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Working with your designated safeguarding lead

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Designated safeguarding lead responsibilities

All voluntary organisations should make sure there is an appropriate person appointed to take lead responsibility for safeguarding. In this guide we use the common title for this role: designated safeguarding lead. In many organisations this will be a member of staff – either as a standalone role or an additional duty alongside other responsibilities. In some organisations this responsibility may be taken on by a volunteer. If this role falls on you as CEO, you should share this guide with your lead trustee for safeguarding. They need to support you in the same way that this guide advises you to support the designated safeguarding lead. 

Once you have a designated safeguarding lead, you need to decide if you want one or more deputies. Any deputies should receive training to the same standard, as they will carry out the lead role when the designated person is not available. 

You must make sure the designated safeguarding lead understands that their role is to act as the main source of support, advice and expertise for safeguarding in your organisation. 

Responsibilities include:

  • responding to all initial safeguarding concerns or disclosures
  • providing advice and support
  • managing safeguarding referrals
  • coordinating training
  • raising awareness amongst staff and volunteers.

 Some of the activities can be delegated to appropriately trained deputies but operational leadership belongs to the designated safeguarding lead.

Example
The CEO of Learn Plus, a charity providing education services for adults to help them access employment has just appointed Robin, a new designated safeguarding lead. They have become worried that the charity’s safeguarding records are not up to date due to the amount of concerns they’re dealing with.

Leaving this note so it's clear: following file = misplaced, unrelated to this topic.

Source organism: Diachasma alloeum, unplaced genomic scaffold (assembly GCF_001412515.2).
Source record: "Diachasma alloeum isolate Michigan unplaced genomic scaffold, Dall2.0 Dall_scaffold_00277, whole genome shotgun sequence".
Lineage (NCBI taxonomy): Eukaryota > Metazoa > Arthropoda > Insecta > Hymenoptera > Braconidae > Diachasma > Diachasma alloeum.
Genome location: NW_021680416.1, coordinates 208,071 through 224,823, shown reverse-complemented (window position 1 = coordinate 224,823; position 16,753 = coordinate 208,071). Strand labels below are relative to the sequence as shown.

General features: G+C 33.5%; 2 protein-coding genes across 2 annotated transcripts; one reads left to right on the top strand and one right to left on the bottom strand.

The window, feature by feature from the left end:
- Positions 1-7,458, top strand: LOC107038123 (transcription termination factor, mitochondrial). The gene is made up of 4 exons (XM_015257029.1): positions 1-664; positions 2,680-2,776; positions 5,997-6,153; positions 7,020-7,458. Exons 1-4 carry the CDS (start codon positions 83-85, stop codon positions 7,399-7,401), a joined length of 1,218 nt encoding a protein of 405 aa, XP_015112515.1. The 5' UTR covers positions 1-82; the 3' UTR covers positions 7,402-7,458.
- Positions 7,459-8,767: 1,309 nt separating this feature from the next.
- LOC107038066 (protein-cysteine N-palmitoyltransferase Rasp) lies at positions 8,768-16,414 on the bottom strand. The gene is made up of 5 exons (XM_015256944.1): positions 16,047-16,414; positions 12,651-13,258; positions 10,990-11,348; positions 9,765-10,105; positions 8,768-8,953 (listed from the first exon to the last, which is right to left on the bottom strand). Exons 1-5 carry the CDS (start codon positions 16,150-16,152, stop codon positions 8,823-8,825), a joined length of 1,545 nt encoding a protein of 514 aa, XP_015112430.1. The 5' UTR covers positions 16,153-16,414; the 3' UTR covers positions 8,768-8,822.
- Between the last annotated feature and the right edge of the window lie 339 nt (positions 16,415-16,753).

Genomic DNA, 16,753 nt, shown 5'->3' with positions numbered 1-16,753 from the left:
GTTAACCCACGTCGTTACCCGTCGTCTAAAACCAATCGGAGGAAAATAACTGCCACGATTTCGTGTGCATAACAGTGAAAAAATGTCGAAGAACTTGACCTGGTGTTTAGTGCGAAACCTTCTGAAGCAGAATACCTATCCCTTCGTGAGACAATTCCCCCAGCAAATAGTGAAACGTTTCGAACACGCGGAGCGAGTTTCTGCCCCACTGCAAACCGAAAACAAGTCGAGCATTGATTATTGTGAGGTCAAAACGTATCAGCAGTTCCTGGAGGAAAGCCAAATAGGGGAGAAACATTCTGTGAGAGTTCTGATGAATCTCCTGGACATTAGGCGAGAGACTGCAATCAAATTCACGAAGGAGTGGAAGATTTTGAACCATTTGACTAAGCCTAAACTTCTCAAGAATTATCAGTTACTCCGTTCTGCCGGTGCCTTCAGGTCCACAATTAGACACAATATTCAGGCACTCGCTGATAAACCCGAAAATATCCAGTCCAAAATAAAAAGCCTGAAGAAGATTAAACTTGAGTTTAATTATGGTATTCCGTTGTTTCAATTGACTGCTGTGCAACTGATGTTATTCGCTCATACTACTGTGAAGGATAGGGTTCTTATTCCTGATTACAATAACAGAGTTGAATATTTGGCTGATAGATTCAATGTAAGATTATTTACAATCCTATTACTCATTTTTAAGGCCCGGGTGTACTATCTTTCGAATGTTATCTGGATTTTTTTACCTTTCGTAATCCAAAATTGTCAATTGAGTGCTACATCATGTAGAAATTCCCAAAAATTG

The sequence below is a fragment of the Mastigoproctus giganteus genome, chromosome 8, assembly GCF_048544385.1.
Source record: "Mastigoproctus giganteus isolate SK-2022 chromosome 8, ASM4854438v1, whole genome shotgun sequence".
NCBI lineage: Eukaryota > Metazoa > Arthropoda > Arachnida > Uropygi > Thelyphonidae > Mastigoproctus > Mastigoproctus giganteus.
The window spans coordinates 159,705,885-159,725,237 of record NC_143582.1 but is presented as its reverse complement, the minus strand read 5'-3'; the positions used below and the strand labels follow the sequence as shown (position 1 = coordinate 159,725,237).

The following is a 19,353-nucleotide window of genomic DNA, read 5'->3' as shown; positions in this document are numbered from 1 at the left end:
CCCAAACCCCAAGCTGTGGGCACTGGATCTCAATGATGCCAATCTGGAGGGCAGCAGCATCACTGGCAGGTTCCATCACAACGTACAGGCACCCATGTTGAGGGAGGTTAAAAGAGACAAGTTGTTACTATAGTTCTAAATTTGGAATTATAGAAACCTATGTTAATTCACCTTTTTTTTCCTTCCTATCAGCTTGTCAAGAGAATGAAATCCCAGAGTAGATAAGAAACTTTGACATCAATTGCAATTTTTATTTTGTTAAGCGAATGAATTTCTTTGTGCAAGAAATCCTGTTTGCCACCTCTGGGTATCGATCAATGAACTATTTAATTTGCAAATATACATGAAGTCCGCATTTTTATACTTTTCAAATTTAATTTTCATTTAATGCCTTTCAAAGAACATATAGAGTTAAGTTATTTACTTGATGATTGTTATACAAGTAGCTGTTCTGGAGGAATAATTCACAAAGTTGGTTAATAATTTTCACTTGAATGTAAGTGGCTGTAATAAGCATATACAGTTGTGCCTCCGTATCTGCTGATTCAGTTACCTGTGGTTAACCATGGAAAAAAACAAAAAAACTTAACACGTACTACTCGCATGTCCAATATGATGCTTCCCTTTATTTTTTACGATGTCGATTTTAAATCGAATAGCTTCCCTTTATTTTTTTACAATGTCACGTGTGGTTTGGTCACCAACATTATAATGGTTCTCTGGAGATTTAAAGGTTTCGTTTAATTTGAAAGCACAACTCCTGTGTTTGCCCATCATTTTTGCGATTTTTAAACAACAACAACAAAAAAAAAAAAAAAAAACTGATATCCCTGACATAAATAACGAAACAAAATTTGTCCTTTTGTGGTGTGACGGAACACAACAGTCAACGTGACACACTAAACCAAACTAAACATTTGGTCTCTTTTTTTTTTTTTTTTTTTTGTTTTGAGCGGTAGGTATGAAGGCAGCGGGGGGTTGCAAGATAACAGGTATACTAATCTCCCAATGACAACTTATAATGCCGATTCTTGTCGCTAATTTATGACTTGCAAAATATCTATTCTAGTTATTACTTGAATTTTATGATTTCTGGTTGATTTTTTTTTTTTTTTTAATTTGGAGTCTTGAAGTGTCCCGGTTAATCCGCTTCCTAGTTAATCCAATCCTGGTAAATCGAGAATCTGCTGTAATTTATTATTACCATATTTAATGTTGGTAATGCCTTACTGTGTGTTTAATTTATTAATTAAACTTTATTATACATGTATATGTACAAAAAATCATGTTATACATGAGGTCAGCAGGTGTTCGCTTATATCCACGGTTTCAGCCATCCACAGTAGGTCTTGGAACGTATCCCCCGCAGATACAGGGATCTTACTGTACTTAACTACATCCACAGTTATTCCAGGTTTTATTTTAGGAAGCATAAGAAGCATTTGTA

Robin catches the CEO in the corridor and mentions the pressure. The CEO asks how they could help and Robin responds that they need more capacity so that the charity can meet its reporting and recording deadlines. The CEO reviews the situation and tells Robin at their next supervisory meeting that they’ll be appointing a deputy and asks Robin to arrange the right training. 

CEO responsibilities supporting the lead 

You should make sure you know the answers to several questions in order to make sure your designated safeguarding lead and their team can do their work.

  • Does your designated safeguarding lead have enough time to do their role?
  • Does the organisation need to appoint deputy designated safeguarding leads?
  • Are the requirements of the designated safeguarding lead role and any deputies explicit in job descriptions?
  • Is your organisation large enough to need multiple designated safeguarding leads in different areas?

 As CEO you must support the designated safeguarding lead directly by:

  • making sure they have enough time, funding and training resources for their role
  • making sure they have appropriate management, supervision and support 
  • working with them and their deputies regularly to provide feedback and guidance
  • being a link between the designated safeguarding lead and the board of trustees on safeguarding matters.

 You must also support them indirectly by:

  • making sure all staff and volunteers feel able to raise concerns about poor or unsafe practice 
  • making sure concerns are addressed sensitively and effectively in a timely manner following your organisation’s policies and procedures
  • participating in inter-agency meetings as required
  • acting upon receipt of any allegation against a staff member or volunteer
  • making sure your organisation’s Code of Conduct is followed by everyone.